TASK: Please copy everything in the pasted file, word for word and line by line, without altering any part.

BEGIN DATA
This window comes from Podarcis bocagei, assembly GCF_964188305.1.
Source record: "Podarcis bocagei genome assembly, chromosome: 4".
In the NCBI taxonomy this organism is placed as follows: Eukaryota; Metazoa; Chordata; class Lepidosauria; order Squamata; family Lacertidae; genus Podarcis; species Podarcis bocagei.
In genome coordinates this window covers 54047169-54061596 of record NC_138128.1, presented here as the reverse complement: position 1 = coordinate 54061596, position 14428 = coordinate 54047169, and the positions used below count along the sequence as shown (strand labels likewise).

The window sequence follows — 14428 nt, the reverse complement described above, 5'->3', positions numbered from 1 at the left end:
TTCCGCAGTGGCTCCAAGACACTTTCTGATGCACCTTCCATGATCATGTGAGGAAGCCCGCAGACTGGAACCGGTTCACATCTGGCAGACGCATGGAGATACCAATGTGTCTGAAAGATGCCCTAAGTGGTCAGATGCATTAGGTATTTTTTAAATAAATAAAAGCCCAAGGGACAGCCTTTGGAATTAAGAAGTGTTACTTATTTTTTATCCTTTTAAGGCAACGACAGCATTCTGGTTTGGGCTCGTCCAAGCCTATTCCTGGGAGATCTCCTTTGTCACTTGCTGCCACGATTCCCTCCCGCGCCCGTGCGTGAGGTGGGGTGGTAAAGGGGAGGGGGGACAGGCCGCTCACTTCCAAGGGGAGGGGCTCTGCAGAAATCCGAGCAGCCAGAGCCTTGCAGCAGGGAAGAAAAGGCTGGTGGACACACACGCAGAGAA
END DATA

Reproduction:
This window comes from Podarcis bocagei, assembly GCF_964188305.1.
Source record: "Podarcis bocagei genome assembly, chromosome: 4".
In the NCBI taxonomy this organism is placed as follows: Eukaryota; Metazoa; Chordata; class Lepidosauria; order Squamata; family Lacertidae; genus Podarcis; species Podarcis bocagei.
In genome coordinates this window covers 54047169-54061596 of record NC_138128.1, presented here as the reverse complement: position 1 = coordinate 54061596, position 14428 = coordinate 54047169, and the positions used below count along the sequence as shown (strand labels likewise).

The window sequence follows — 14428 nt, the reverse complement described above, 5'->3', positions numbered from 1 at the left end:
TTCCGCAGTGGCTCCAAGACACTTTCTGATGCACCTTCCATGATCATGTGAGGAAGCCCGCAGACTGGAACCGGTTCACATCTGGCAGACGCATGGAGATACCAATGTGTCTGAAAGATGCCCTAAGTGGTCAGATGCATTAGGTATTTTTTAAATAAATAAAAGCCCAAGGGACAGCCTTTGGAATTAAGAAGTGTTACTTATTTTTTATCCTTTTAAGGCAACGACAGCATTCTGGTTTGGGCTCGTCCAAGCCTATTCCTGGGAGATCTCCTTTGTCACTTGCTGCCACGATTCCCTCCCGCGCCCGTGCGTGAGGTGGGGTGGTAAAGGGGAGGGGGGACAGGCCGCTCACTTCCAAGGGGAGGGGCTCTGCAGAAATCCGAGCAGCCAGAGCCTTGCAGCAGGGAAGAAAAGGCTGGTGGACACACACGCAGAGAA